It feels as though Pianos Become The Teeth have always had a very specific audience. Even when they were unfortunately categorised in the quick-to-flame-out post-hardcore subgenre The Wave, the Baltimore quintet tended to find favour with the emo revivalist crowd instead. Thus, their pivot towards that sound on 2014’s Keep You made a lot of sense, cutting out screaming entirely and embracing elements of shoegaze and post-rock that made Kyle Durfey’s continued grief at the loss of his father – and his subsequent closure – just as cutting.
But that was four years ago, and now as a father himself, Durfey’s perspective on life has undergone some changes. Wait For Love represents that next stage, now with the primary focus being on the vocalist’s son, but underscored by the melancholy that has long been Pianos Become The Teeth’s calling card. And in terms of that lyrical depth and openness, it’s easily the strongest suit on Wait For Love. The kernel of light of Charisma and Bitter Red can be easily seen in the joy that Durfey’s son has brought to him, but with the uncertainty and obliqueness that so much of the writing consists of, as well as Durfey’s dejected, blurred-over vocal delivery, there’s plenty to suggest that the turbulence hasn’t dissipated just yet. And when it comes to final track Blue, the narrative swings back to Durfey’s father and how he’ll never be able to see the family his son has grown. It’s the sort of considerably fleshed-out narrative that Pianos Become The Teeth are well-versed in, driven by simmering emotion that the emo framing is able to amplify in its wistful, hazy undertones.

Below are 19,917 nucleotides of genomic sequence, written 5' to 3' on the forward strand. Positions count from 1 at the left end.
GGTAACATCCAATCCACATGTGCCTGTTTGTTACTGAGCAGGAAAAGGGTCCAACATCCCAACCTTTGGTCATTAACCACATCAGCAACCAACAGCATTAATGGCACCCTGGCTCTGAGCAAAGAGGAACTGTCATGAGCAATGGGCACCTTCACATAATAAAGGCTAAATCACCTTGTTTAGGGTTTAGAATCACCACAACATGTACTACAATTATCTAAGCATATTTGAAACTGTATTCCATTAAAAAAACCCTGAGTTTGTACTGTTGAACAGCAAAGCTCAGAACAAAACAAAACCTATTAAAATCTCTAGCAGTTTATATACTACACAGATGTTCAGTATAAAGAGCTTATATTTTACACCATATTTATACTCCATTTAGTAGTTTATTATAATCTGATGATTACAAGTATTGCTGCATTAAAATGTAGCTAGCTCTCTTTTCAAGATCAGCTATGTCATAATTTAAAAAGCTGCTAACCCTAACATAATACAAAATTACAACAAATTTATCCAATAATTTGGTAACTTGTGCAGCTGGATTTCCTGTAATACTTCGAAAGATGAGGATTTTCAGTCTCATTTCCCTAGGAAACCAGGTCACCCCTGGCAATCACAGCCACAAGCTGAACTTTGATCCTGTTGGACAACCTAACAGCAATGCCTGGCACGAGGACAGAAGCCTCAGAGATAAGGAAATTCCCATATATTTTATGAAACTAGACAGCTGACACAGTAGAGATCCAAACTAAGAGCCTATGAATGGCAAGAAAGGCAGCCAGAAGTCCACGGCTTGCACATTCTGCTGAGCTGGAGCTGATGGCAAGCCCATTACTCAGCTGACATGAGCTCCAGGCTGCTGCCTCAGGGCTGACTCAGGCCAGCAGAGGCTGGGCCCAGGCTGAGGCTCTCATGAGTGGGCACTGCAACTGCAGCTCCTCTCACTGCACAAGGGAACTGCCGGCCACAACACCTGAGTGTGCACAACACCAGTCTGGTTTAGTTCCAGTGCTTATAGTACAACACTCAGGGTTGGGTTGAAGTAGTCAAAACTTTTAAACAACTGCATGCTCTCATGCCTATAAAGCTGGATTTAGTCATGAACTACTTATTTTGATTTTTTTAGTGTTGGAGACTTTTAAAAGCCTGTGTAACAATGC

It’s just a shame that Wait For Love rarely feels engaging enough for all of this to be beneficial. It’s a problem that many bands undertaking a similar brand of shoegaze-infused emo experience, and though earlier on there’s a bit more muscle thanks to beefier guitars and drums, it quickly becomes an album that ends up blurring together. Granted, the claustrophobic warmth that Will Yip’s production usually brings is here, but rarely is it complimented by much that’s worthwhile. There’s little progression in tracks like Bay Of Dreams and Bloody Sweet, both of which sound pretty enough when allowed to wash over and little else, but they never do anything else, and the kinesis that this album desperately lacks becomes all the more noticeable. The intention is easy enough to grasp – with the drone of the vocals and watery filter drizzled over everything, the sense of disconnect is there for the most part – but it all feels very passive without saying much the really sticks.
Combining the music with the lyrics, Wait For Love feels like a missed opportunity in terms of what Pianos Become The Teeth were aiming to do, and rather than an album that sees the start of upward turn out of a period of mourning, it ultimately feels like background noise. It’s pleasant background noise, certainly, layered and concise enough to push ahead unhindered, but compared to the emotional impact it could’ve had, it’s pretty minimal overall. Chalk it up to an ill-advised turn in a best case scenario, but Pianos Become The Teeth are definitely capable of more than this.
For fans of: Balance And Composure, Title Fight, La Dispute
Words by Luke Nuttall
‘Wait For Love’ by Pianos Become The Teeth is out now on Epitaph Records.